The most important thing is that YOU take the time YOU need to heal, and that you develop the self-awareness needed to recognize when you need more time.
And again, recovery isn’t linear, so even once you’ve healed completely, you may still get occasional pangs of regret or sadness.
Don’t Get Stuck On The “What Ifs”
Instead, accept where you are.
After divorce, it’s natural to look back and think “what if”…
Maybe your what ifs come from the marriage… You keep thinking about what you wish you’d done differently while you were married.
Maybe your what ifs come from the separation… You wonder if you’d still be divorced if you’d just done that one thing differently.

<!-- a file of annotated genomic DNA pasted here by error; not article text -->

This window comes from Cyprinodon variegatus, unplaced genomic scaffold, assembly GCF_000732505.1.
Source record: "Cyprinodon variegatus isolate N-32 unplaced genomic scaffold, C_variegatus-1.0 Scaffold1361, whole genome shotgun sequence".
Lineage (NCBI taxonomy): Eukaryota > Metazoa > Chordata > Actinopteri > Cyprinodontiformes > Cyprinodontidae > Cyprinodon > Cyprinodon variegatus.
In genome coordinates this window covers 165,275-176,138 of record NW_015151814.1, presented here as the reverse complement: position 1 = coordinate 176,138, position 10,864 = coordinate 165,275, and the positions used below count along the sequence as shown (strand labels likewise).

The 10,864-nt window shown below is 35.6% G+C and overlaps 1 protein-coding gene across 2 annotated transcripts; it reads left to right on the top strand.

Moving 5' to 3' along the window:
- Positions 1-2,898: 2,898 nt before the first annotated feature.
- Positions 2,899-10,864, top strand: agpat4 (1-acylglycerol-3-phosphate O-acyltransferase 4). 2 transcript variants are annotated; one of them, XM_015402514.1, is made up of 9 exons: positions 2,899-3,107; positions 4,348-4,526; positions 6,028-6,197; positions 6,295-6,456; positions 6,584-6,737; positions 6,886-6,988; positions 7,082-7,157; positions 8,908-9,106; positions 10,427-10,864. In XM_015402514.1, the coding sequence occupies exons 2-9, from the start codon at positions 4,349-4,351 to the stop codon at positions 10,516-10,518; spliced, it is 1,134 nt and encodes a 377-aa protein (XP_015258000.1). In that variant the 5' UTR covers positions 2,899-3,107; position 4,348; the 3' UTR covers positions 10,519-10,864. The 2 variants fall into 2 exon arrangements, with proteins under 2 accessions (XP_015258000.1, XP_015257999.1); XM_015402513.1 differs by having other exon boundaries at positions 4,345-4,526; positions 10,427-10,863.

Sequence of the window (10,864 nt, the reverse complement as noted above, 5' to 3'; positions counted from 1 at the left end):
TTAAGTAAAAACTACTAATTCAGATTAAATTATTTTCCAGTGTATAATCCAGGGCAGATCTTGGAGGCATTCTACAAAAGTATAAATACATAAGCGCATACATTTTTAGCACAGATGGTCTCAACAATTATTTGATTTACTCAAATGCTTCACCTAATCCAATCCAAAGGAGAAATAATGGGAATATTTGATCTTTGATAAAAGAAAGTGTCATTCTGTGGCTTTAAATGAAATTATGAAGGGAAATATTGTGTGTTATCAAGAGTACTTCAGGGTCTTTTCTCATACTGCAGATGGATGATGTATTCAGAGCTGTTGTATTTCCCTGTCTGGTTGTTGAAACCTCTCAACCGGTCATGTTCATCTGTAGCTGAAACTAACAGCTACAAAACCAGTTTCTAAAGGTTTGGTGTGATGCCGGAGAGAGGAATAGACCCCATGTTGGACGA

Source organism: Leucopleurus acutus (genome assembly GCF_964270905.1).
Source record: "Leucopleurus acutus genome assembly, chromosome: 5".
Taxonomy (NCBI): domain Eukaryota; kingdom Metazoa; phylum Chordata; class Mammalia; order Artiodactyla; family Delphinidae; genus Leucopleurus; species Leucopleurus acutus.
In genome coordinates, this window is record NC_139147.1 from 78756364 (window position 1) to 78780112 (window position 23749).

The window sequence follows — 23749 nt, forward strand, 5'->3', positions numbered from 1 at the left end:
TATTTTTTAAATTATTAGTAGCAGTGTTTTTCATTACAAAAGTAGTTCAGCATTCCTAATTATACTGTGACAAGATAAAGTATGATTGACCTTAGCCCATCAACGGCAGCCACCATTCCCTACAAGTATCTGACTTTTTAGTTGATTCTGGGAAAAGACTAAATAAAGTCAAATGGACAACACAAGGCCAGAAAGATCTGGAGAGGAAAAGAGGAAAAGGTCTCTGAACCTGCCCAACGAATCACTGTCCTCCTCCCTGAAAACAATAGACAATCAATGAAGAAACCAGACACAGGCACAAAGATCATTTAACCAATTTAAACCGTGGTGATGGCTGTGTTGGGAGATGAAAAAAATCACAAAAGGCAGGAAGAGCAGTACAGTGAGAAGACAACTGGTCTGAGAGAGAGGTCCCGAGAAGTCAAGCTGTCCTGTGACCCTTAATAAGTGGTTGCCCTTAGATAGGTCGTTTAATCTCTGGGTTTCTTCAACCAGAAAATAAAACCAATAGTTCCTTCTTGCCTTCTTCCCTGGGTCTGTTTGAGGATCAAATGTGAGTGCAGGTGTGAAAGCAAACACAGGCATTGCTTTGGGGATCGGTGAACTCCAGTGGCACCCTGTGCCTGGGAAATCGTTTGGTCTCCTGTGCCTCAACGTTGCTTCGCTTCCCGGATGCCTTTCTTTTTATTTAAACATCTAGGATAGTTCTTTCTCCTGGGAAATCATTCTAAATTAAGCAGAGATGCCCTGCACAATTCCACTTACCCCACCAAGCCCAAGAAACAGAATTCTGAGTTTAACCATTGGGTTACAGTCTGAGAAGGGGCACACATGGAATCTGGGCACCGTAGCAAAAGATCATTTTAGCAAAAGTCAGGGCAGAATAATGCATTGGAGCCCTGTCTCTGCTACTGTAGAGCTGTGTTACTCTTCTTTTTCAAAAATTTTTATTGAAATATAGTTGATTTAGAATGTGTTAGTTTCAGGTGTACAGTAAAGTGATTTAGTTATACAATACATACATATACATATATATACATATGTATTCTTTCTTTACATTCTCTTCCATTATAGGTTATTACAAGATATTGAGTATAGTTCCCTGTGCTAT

The specific don’t matter. The point is that most men have these “what if” thoughts after divorce. It’s natural, normal, and not something you should beat yourself up over.
You’re allowed to have regrets after divorce, but…
What you should try to avoid doing is getting stuck on these what ifs.
In other words, what you do NOT want is for these what ifs to plague your thoughts all day and all night. You don’t want to keep coming back to them over and over again.
Self-reflection is good. Regret to the point that it feels smothering is a stepping stone to depression.
That’s what you want to avoid.
How to process the “what ifs” in a healthy way
Do some serious reflection on the marriage. Go for a long walk and think through EVERYTHING.
- What was your fault?
- What was her fault?
- What was nobody’s fault – just life being difficult?